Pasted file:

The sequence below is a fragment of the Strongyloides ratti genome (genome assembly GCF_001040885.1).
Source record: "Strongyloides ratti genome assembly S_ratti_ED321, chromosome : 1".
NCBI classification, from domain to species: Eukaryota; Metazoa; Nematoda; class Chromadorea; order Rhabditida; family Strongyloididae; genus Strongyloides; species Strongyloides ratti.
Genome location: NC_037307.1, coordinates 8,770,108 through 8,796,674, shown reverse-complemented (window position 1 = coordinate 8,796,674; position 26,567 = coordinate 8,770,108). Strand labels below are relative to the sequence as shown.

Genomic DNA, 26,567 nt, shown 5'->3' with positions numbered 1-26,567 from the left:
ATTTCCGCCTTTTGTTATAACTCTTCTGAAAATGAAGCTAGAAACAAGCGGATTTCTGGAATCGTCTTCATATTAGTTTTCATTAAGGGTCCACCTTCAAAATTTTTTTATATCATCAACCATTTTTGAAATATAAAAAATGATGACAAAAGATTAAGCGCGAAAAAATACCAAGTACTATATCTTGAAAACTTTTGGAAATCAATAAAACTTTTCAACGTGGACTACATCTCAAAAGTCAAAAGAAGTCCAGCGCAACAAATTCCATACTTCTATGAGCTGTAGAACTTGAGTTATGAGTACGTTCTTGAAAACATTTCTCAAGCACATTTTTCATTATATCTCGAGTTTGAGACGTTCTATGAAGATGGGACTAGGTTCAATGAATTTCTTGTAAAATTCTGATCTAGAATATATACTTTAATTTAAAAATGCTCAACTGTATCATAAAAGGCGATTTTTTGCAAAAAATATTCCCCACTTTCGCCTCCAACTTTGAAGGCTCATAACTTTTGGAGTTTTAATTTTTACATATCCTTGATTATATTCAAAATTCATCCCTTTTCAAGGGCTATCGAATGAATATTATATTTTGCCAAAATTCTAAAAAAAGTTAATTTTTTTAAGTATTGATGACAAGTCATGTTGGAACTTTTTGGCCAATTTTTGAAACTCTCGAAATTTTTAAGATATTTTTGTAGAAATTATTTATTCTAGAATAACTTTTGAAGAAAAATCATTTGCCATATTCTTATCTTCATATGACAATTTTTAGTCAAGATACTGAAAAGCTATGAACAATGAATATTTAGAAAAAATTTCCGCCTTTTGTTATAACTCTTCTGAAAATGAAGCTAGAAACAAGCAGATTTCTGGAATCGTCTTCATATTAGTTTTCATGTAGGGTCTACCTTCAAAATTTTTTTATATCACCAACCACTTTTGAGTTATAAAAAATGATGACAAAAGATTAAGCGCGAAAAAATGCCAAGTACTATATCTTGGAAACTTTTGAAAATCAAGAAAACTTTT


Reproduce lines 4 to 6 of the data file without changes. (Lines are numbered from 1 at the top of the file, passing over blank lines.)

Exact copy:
Genome location: NC_037307.1, coordinates 8,770,108 through 8,796,674, shown reverse-complemented (window position 1 = coordinate 8,796,674; position 26,567 = coordinate 8,770,108). Strand labels below are relative to the sequence as shown.

Genomic DNA, 26,567 nt, shown 5'->3' with positions numbered 1-26,567 from the left:
ATTTCCGCCTTTTGTTATAACTCTTCTGAAAATGAAGCTAGAAACAAGCGGATTTCTGGAATCGTCTTCATATTAGTTTTCATTAAGGGTCCACCTTCAAAATTTTTTTATATCATCAACCATTTTTGAAATATAAAAAATGATGACAAAAGATTAAGCGCGAAAAAATACCAAGTACTATATCTTGAAAACTTTTGGAAATCAATAAAACTTTTCAACGTGGACTACATCTCAAAAGTCAAAAGAAGTCCAGCGCAACAAATTCCATACTTCTATGAGCTGTAGAACTTGAGTTATGAGTACGTTCTTGAAAACATTTCTCAAGCACATTTTTCATTATATCTCGAGTTTGAGACGTTCTATGAAGATGGGACTAGGTTCAATGAATTTCTTGTAAAATTCTGATCTAGAATATATACTTTAATTTAAAAATGCTCAACTGTATCATAAAAGGCGATTTTTTGCAAAAAATATTCCCCACTTTCGCCTCCAACTTTGAAGGCTCATAACTTTTGGAGTTTTAATTTTTACATATCCTTGATTATATTCAAAATTCATCCCTTTTCAAGGGCTATCGAATGAATATTATATTTTGCCAAAATTCTAAAAAAAGTTAATTTTTTTAAGTATTGATGACAAGTCATGTTGGAACTTTTTGGCCAATTTTTGAAACTCTCGAAATTTTTAAGATATTTTTGTAGAAATTATTTATTCTAGAATAACTTTTGAAGAAAAATCATTTGCCATATTCTTATCTTCATATGACAATTTTTAGTCAAGATACTGAAAAGCTATGAACAATGAATATTTAGAAAAAATTTCCGCCTTTTGTTATAACTCTTCTGAAAATGAAGCTAGAAACAAGCAGATTTCTGGAATCGTCTTCATATTAGTTTTCATGTAGGGTCTACCTTCAAAATTTTTTTATATCACCAACCACTTTTGAGTTATAAAAAATGATGACAAAAGATTAAGCGCGAAAAAATGCCAAGTACTATATCTTGGAAACTTTTGAAAATCAAGAAAACTTTT